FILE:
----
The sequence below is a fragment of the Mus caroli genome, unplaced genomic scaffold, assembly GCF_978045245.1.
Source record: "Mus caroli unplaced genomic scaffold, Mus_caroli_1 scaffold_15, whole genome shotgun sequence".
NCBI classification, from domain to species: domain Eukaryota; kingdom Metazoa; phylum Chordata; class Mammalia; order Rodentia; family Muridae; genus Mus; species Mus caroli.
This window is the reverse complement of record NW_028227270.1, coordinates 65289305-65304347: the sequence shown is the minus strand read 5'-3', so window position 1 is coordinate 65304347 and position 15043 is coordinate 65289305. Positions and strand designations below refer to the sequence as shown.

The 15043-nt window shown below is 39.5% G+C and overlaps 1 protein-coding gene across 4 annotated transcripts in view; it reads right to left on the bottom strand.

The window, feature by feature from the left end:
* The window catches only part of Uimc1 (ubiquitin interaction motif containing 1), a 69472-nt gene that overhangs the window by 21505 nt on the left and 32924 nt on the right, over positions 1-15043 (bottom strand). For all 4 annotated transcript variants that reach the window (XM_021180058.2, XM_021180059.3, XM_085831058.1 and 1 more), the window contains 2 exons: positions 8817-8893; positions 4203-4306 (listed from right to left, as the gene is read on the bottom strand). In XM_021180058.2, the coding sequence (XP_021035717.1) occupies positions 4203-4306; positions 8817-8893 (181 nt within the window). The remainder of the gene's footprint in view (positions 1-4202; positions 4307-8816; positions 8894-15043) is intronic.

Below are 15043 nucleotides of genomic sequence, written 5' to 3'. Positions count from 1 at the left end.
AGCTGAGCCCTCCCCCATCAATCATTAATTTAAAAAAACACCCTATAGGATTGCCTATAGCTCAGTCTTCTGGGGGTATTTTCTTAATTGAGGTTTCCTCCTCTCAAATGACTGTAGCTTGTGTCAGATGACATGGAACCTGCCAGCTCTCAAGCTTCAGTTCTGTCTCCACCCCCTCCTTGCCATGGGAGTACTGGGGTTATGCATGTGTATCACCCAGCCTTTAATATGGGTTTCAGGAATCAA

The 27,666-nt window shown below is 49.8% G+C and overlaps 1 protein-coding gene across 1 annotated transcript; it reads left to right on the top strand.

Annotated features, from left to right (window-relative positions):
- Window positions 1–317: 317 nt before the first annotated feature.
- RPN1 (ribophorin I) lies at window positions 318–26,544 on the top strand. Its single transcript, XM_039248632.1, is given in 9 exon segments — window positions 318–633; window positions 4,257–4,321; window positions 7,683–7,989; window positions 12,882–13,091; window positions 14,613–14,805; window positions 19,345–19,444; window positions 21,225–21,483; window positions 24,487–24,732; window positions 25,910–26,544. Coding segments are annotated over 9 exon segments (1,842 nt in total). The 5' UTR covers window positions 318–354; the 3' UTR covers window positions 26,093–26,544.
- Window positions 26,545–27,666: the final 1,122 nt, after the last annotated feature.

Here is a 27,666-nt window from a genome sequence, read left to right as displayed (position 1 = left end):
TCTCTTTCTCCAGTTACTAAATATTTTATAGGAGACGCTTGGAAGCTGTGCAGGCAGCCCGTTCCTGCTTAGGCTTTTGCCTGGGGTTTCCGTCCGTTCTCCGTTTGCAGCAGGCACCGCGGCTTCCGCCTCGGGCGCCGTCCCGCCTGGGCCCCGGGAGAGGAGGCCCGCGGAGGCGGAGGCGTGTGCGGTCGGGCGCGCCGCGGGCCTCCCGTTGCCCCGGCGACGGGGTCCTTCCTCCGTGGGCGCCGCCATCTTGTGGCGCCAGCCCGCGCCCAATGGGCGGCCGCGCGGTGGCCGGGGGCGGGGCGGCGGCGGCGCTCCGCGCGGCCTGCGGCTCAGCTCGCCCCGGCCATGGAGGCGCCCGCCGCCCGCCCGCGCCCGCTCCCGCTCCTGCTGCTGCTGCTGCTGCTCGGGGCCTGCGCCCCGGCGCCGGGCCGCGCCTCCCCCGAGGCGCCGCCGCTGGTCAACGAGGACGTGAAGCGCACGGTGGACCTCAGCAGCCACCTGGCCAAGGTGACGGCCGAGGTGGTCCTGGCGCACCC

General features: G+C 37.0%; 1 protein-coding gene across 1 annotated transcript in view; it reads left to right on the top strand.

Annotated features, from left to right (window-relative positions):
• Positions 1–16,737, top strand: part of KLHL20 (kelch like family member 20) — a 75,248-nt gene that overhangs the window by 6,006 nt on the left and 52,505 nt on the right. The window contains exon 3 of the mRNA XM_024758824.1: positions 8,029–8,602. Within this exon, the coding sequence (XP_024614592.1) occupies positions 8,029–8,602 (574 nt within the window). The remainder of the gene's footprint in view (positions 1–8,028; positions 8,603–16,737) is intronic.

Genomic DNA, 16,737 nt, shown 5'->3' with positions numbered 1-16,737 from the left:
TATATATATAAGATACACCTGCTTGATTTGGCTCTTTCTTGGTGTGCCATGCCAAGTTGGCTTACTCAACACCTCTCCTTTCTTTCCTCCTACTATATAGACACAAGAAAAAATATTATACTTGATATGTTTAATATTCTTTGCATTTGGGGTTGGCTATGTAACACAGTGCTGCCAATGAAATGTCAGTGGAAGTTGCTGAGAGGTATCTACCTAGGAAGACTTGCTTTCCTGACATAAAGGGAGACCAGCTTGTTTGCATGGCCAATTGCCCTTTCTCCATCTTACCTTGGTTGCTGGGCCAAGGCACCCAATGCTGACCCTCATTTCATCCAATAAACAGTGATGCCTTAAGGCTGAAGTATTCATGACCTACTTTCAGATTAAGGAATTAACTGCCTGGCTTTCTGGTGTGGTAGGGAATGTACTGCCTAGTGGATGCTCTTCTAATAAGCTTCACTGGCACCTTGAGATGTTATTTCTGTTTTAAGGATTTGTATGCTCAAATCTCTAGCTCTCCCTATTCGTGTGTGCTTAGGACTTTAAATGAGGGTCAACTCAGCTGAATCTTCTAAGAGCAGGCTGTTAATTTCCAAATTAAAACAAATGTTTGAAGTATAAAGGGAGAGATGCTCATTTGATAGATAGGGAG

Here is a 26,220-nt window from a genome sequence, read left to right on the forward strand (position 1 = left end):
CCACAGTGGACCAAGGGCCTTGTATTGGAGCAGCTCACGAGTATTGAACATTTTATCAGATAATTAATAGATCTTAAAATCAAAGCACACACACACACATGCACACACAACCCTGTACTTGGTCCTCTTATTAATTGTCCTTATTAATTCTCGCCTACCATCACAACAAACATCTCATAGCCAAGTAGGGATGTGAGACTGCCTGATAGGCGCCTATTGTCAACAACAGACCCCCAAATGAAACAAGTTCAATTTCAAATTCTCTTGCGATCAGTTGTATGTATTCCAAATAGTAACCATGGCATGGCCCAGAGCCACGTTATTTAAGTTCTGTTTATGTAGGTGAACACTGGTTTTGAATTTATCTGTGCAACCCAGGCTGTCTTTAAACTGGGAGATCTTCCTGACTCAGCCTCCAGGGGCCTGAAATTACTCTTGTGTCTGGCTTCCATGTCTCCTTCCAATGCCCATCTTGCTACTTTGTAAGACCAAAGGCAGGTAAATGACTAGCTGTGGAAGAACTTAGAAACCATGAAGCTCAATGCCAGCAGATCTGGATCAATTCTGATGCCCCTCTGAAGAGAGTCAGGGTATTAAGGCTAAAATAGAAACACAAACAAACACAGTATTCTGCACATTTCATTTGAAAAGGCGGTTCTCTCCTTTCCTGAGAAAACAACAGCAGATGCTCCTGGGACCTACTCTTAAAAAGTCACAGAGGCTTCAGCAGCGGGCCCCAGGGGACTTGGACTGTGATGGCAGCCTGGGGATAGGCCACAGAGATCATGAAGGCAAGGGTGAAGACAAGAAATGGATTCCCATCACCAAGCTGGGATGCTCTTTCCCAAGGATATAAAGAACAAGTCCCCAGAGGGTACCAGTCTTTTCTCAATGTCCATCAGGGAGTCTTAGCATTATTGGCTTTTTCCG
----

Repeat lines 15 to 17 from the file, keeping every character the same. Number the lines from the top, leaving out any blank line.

Here is a 27,666-nt window from a genome sequence, read left to right as displayed (position 1 = left end):
TCTCTTTCTCCAGTTACTAAATATTTTATAGGAGACGCTTGGAAGCTGTGCAGGCAGCCCGTTCCTGCTTAGGCTTTTGCCTGGGGTTTCCGTCCGTTCTCCGTTTGCAGCAGGCACCGCGGCTTCCGCCTCGGGCGCCGTCCCGCCTGGGCCCCGGGAGAGGAGGCCCGCGGAGGCGGAGGCGTGTGCGGTCGGGCGCGCCGCGGGCCTCCCGTTGCCCCGGCGACGGGGTCCTTCCTCCGTGGGCGCCGCCATCTTGTGGCGCCAGCCCGCGCCCAATGGGCGGCCGCGCGGTGGCCGGGGGCGGGGCGGCGGCGGCGCTCCGCGCGGCCTGCGGCTCAGCTCGCCCCGGCCATGGAGGCGCCCGCCGCCCGCCCGCGCCCGCTCCCGCTCCTGCTGCTGCTGCTGCTGCTCGGGGCCTGCGCCCCGGCGCCGGGCCGCGCCTCCCCCGAGGCGCCGCCGCTGGTCAACGAGGACGTGAAGCGCACGGTGGACCTCAGCAGCCACCTGGCCAAGGTGACGGCCGAGGTGGTCCTGGCGCACCC

General features: G+C 37.0%; 1 protein-coding gene across 1 annotated transcript in view; it reads left to right on the top strand.